Tuesday, 12 March 2013

Sing-A-Song-A-Black-Death

One of my day-jobs is working in a school for deaf children and last week, to mark World Book Day, I went in to talk to the younger pupils about being a writer.  To make it a bit more interesting, I took my illustrator, Dru Marland, along with me, and Reg Meuross came too to sing and play his guitar. And if that sounds like a strange thing to do in a school of severely and profoundly deaf children, well, yes, it is.



But it seemed to work pretty well, thanks to the efforts of staff and children and especially our in-house interpreter, Helen.  In fact, it was a wonderful collaborative effort.  



First I spoke about the Black Death, the process of writing my book (one day a week for seven years!), and the story of how I became a writer in the first place (basically because I couldn't not be a writer), while Helen interpreted into British Sign Language for me.  


Then Dru showed the children her amazing pictures.  She explained how she put the cover components together on her computer and how she used Google Earth to draw the map.  She also showed them my dog Ted's Christmas card for next year while I burst with pride.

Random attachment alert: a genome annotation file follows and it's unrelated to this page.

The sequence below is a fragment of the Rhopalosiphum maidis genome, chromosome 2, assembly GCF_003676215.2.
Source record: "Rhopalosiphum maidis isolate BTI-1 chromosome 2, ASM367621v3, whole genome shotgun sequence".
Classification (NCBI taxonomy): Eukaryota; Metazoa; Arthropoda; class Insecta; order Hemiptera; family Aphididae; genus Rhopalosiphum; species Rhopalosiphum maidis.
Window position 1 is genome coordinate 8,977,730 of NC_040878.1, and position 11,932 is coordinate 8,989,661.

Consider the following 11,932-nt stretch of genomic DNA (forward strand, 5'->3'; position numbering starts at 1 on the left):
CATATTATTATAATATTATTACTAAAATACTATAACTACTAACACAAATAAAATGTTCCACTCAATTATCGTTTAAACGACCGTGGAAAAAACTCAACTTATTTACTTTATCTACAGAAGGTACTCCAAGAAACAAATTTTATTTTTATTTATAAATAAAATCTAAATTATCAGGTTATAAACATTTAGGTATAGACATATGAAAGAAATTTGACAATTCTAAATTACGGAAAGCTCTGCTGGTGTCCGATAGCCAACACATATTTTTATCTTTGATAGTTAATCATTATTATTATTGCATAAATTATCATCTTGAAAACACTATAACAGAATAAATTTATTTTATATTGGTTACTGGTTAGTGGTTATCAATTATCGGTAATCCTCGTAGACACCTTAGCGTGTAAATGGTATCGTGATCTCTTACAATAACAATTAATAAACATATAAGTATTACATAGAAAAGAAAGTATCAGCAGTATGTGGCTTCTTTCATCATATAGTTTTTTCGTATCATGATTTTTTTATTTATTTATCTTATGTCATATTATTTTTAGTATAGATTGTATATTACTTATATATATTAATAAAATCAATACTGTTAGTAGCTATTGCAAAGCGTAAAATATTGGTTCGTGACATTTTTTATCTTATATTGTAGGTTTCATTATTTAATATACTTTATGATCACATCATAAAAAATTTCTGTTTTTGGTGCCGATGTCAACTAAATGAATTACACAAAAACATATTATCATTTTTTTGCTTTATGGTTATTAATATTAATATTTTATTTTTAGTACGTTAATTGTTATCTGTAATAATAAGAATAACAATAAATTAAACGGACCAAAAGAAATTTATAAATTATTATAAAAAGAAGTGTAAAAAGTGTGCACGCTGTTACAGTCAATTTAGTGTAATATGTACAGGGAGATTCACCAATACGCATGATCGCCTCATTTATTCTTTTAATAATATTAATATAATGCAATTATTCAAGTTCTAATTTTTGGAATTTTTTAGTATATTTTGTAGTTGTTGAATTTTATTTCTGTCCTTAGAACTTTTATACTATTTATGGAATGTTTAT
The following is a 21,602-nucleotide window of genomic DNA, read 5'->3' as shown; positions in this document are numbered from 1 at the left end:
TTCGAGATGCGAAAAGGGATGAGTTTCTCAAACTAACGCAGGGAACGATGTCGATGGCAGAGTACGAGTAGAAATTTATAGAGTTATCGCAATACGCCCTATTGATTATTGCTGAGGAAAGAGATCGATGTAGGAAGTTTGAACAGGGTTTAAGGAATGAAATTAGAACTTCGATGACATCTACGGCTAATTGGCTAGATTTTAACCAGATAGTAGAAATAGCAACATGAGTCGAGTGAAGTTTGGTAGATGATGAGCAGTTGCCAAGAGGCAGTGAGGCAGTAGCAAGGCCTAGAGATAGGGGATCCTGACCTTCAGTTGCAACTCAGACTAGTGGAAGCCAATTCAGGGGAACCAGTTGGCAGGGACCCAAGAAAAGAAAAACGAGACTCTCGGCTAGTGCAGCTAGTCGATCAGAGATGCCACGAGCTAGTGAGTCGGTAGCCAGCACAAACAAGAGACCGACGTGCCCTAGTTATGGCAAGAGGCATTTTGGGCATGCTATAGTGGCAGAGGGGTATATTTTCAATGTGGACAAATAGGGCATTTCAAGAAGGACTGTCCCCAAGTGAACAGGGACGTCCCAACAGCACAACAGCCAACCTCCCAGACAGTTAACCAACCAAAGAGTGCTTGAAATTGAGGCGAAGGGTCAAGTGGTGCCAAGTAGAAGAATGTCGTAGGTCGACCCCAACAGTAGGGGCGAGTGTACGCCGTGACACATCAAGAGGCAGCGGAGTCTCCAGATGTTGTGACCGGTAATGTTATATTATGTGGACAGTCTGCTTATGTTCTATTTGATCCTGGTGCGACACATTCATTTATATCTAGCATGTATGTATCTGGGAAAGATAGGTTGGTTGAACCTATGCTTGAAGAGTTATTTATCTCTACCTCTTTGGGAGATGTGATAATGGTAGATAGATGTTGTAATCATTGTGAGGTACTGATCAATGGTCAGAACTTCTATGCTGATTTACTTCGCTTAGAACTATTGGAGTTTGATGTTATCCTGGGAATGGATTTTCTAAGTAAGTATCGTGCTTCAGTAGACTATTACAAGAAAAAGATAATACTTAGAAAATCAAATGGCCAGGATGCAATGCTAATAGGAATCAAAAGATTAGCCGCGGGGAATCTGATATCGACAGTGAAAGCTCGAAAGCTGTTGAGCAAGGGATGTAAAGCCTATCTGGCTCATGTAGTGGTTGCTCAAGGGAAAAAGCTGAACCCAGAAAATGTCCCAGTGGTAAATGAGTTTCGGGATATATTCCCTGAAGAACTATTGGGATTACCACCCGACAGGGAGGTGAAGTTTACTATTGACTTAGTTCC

Then it was Reg's turn to sing his song The Boundary  Stone, which is about two lovers separated by the quarantine at the time of the outbreak of plague in Eyam in 1665.  Helen signed the lyrics and the children joined in the choruses.  


After that, some of the Year 5 and 6 children showed a PowerPoint presentation about Dick Turpin, after which Reg sang his song Lizzie Loved A Highway Man, the true story about Dick who was far from the folk hero he is made out to be.  

And then we swept up all the crow and skull confetti and crow feathers, put out the tables for school dinners, and Reg, Dru and I went down the pub.





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